It feels like the slashing-the-stick call is called too liberally in this league, and it’s especially tough when a player is barely holding onto the stick one-handed and it doesn’t even break. It ended up being a bad look for a player who is in the lineup to provide some energy/physicality and to not cost his team defensively or by taking penalties in key moments.

We have spoken about this in this space before, but it doesn’t seem to go well when Clifford plays a stretch of consecutive games as opposed to entering the lineup to give the team a shot in the arm every couple. That said, this was a tough call to go against him, and it’s noteworthy that the refs missed the exact same infraction later by Sam Bennett on Michael Bunting.

On the subsequent PK, a failed clear by Mitch Marner followed by an aggressive puck-chase by Jake Muzzin left an outnumbered Holl in no man’s land on the pass across, and it was again far too easy at the net-front for the Panthers’ top PP unit.

9.  From there, the Leafs were mostly holding on for dear life, and it seemed inevitable the Panthers would take the lead, which happened five minutes later. Off of a lost defensive-zone draw, it was the fourth goal against for Jake MuzzinJustin Holl in the game (first at even-strength), although this was on Auston Matthews, who was caught puck watching and let his man go off the lost draw in Aleksander Barkov, the eventual goal scorer. Jack Campbell took an awkward fall-forward approach to the save that took him out of position somewhat.

10.  The resilience in the immediate pushback from the top line when down 6-5 was really encouraging. Auston Matthews had a glorious one-time look that he fired wide (Spencer Knight may have gotten a piece of it), and then he had a wide-open net that he couldn’t quite corral a loose puck into as the Leafs buzzed the Panthers’ zone in search of an equalizer.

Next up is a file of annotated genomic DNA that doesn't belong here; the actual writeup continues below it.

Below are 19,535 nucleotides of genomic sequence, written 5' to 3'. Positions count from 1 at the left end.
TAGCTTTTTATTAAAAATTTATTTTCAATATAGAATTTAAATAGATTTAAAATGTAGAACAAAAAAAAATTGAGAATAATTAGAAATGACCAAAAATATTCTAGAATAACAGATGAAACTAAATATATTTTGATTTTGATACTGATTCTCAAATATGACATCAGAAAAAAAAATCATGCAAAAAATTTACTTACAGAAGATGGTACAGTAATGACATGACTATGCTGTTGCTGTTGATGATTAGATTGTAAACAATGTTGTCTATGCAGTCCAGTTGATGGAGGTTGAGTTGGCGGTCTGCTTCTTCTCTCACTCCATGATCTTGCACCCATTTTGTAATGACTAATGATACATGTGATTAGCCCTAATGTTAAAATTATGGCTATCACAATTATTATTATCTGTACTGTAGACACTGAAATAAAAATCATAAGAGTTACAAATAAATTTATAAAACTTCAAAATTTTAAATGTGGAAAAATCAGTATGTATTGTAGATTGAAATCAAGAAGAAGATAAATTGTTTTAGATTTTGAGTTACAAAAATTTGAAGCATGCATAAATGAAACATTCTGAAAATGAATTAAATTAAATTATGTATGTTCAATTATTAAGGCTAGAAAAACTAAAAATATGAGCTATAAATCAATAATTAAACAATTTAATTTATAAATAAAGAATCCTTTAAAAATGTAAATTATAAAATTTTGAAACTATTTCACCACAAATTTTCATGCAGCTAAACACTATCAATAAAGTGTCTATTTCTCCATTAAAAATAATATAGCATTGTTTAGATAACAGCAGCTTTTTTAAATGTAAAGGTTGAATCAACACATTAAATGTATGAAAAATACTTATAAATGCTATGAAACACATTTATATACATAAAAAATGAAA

It was starting to get late without an equalizer, and the Leafs wasted a power play where they looked like they had tired legs and tired brains with their inability to gain the zone without turning it over just inside the offensive blue line. You wondered if they were out of fumes to run on, but it was the kind of game where Leafs just needed to dig deeper and keep playing because there always seemed to be another twist around the corner.

Immediately after a game-saving toe save by Jack Campbell on a point-blank chance for Claude Giroux, Pierre Engvall — who looked fresh out there right to the end — again manufactured a game-changing play by winning a foot race against Robert Hagg, breaking in on Knight, and drawing a penalty. Late in that power play, Mitch Marner made a good pass out of the corner and John Tavares willed it in over top of Knight to tie the game and force overtime (more good work from those two down low on the power play).

Three-on-three overtime was mostly dominated by the Panthers, but there was one major chance of note for Tavares where he appeared to be hooked as he went to finish on his backhand with the goalie beat. Marner and Matthews hardly touched the puck on their shifts, and having played 24-25 minutes apiece in a back-to-back situation (not ideal), they didn’t have much left to give.

All in all, a wild game where the Leafs made a mockery of another elite opponent and then themselves before showing the resilience to gut out a point in spite of it all.  In the circumstances, it’s difficult to be anything but encouraged by this back-to-back in the state of Florida following the convincing wins over this same Panthers team and the Bruins earlier in the week.

Game Flow: 5v5 Shot Attempts

Heat Map: 5v5 Shot Attempts

Game Highlights: Panthers 7 vs. Leafs 6 (OT)